Continental carefully realigns toward electrification


Continental has announced that it intends to focus its drive business more strongly on electrification, but is refraining from earlier considerations of entering into the production of solid-state battery cells.

Within the drive mix, Continental is anticipating a variety of dynamics. The company says that the market for high-voltage components and solutions for hybridization is growing “much more vigorously” than expected. This rapid increase in production “is leading leading to an economically attractive business at an earlier stage than previously thought.”

“The future is clearly electric. We are convinced of this,” says Andreas Wolf, head of Continental’s Powertrain division, which will trade with him as CEO under the name Vitesco Technologies in the future. Continental sees “only selective growth opportunities in the future” for pure combustion components, as they still provide a basis for hybrid vehicles formats.

In addition to rising demand, Continental also cites “tightening political requirements” as a reason. This leads to an increasingly disruptive market for which the supplier wants to prepare. “Our customers are increasingly and consistently turning to the electrification of combustion engines through hybrid drives as well as to pure battery-powered vehicles,” says Wolf. “With this strategy and gradual optimisations to the portfolio, we aim to ensure that the powertrain business remains financially strong, competitive and sustainable in the long term.”

This also means less investment in combustion engines. Such a decision has already been made in the hydraulic components business – this applies in particular to injectors and pumps for gasoline and diesel engines. “Investments in research and development and in production capacity for innovations are becoming less profitable,” says Wolf. Existing contracts will be fulfilled and new orders will play an “ever smaller role”. The business with components for exhaust after-treatment and fuel delivery will also be reviewed, and a partnership cannot be ruled out.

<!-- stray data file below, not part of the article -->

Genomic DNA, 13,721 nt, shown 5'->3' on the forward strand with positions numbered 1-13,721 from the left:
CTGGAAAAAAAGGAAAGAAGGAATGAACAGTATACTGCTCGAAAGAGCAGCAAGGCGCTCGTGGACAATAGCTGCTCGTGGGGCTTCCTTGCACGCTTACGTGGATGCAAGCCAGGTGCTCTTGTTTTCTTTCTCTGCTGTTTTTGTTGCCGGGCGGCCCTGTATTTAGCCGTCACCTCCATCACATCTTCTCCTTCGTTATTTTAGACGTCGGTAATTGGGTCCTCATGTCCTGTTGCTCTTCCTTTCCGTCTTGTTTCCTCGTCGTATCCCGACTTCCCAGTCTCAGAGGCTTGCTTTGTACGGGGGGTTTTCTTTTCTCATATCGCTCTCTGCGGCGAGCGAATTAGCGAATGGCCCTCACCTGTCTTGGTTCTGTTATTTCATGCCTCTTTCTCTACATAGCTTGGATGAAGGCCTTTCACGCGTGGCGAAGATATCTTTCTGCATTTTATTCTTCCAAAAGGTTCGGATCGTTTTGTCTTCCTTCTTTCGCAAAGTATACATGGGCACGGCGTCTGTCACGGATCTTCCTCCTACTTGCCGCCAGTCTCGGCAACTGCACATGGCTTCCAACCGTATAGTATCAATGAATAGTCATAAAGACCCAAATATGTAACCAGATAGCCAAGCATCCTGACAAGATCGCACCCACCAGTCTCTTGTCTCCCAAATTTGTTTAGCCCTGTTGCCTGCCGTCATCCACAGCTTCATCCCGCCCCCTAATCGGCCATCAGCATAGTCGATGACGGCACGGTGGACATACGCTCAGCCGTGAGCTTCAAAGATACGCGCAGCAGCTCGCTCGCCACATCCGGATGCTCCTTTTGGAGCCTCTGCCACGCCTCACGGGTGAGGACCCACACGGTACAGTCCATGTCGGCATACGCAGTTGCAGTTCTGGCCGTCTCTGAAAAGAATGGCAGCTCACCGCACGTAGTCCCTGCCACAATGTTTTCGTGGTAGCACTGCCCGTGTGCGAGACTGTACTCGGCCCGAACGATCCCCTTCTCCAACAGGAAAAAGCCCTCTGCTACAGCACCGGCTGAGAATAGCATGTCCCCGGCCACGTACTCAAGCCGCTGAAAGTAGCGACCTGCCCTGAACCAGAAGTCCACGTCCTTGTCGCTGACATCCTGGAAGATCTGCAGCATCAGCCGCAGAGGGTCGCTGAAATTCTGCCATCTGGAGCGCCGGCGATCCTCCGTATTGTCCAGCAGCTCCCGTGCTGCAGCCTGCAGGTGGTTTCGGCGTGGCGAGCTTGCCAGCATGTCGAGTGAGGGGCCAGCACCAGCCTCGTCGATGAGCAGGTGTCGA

But it is not only in the case of combustion technologies that decisions have been made against an investment: Contrary to earlier considerations, Continental will not enter into the production of solid-state battery cells. “the disruptive market no longer offers any attractive economic prospects for battery cell production for Continental,” the supplier wrote in a press release. “In the future, Vitesco Technologies will concentrate primarily on areas where we can benefit from competitive advantages and develop attractive business models,” says the future CEO Wolf. This does not seem to apply to battery cells. Following Bosch, another top supplier is thus rejecting the risk of battery cell production.


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